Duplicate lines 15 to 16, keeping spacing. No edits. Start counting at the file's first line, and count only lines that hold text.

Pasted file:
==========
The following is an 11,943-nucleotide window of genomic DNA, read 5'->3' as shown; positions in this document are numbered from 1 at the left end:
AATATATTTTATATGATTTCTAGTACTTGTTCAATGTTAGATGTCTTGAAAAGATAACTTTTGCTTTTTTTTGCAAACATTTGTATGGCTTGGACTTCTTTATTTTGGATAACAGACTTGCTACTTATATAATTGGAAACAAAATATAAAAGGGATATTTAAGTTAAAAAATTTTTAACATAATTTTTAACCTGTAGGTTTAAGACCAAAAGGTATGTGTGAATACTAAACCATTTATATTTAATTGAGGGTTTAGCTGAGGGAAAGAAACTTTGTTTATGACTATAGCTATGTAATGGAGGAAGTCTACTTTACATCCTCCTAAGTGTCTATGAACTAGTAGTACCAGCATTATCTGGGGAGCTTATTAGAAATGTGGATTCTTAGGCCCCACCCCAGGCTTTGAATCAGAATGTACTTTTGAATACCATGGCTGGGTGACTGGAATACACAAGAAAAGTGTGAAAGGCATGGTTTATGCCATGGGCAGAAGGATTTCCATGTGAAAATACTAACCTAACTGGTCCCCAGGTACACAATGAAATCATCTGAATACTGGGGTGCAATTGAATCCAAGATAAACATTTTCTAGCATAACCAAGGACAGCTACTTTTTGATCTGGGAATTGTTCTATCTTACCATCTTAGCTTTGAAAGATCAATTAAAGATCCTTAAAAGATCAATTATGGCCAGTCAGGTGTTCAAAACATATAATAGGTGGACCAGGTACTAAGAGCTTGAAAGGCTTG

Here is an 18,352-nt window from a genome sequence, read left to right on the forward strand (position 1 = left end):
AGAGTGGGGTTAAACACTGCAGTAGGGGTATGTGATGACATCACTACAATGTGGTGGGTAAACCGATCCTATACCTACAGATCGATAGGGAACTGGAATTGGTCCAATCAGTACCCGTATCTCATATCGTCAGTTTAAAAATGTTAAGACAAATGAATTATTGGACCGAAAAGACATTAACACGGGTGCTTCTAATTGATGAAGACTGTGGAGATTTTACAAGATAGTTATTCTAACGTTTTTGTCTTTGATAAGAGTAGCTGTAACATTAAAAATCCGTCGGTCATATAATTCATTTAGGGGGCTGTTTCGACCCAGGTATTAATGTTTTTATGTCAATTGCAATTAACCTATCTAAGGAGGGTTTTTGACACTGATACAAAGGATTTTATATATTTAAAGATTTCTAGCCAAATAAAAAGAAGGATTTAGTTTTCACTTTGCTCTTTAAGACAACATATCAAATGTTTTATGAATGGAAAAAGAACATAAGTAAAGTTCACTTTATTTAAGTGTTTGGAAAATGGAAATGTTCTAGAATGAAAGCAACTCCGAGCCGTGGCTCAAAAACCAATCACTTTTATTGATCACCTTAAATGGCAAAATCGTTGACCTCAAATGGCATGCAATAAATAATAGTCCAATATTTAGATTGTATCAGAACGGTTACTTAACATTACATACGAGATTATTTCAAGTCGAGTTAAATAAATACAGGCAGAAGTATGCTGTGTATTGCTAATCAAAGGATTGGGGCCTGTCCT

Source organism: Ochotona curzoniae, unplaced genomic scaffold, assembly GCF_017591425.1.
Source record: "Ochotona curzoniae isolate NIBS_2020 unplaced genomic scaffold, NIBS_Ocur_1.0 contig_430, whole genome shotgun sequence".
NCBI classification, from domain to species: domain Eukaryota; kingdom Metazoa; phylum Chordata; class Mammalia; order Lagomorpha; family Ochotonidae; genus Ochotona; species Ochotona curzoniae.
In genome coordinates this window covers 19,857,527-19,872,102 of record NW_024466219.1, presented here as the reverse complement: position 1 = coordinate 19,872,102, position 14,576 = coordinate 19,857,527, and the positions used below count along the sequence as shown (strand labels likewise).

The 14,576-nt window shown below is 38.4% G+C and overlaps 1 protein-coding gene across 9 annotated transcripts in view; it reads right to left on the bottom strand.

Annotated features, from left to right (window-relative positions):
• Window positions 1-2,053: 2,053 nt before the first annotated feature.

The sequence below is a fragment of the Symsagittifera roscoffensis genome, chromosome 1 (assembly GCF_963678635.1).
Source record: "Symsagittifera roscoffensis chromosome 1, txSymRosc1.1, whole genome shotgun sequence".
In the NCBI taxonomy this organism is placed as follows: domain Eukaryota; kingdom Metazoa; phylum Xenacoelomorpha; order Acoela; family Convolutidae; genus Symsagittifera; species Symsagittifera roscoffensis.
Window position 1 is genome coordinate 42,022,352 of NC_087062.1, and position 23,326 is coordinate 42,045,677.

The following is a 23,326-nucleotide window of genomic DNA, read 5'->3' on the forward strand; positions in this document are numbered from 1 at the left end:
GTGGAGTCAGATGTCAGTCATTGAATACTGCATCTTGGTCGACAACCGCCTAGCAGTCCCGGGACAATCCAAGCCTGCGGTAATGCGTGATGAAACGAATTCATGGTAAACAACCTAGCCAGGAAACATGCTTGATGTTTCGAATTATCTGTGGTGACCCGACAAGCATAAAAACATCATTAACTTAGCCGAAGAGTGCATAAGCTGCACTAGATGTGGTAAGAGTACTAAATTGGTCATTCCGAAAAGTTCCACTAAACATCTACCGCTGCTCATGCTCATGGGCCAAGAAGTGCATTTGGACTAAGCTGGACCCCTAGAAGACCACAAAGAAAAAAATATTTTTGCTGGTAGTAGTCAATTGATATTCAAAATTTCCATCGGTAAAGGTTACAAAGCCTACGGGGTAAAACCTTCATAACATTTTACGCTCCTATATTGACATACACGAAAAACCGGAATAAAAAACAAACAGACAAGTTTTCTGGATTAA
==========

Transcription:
Window position 1 is genome coordinate 42,022,352 of NC_087062.1, and position 23,326 is coordinate 42,045,677.

The following is a 23,326-nucleotide window of genomic DNA, read 5'->3' on the forward strand; positions in this document are numbered from 1 at the left end: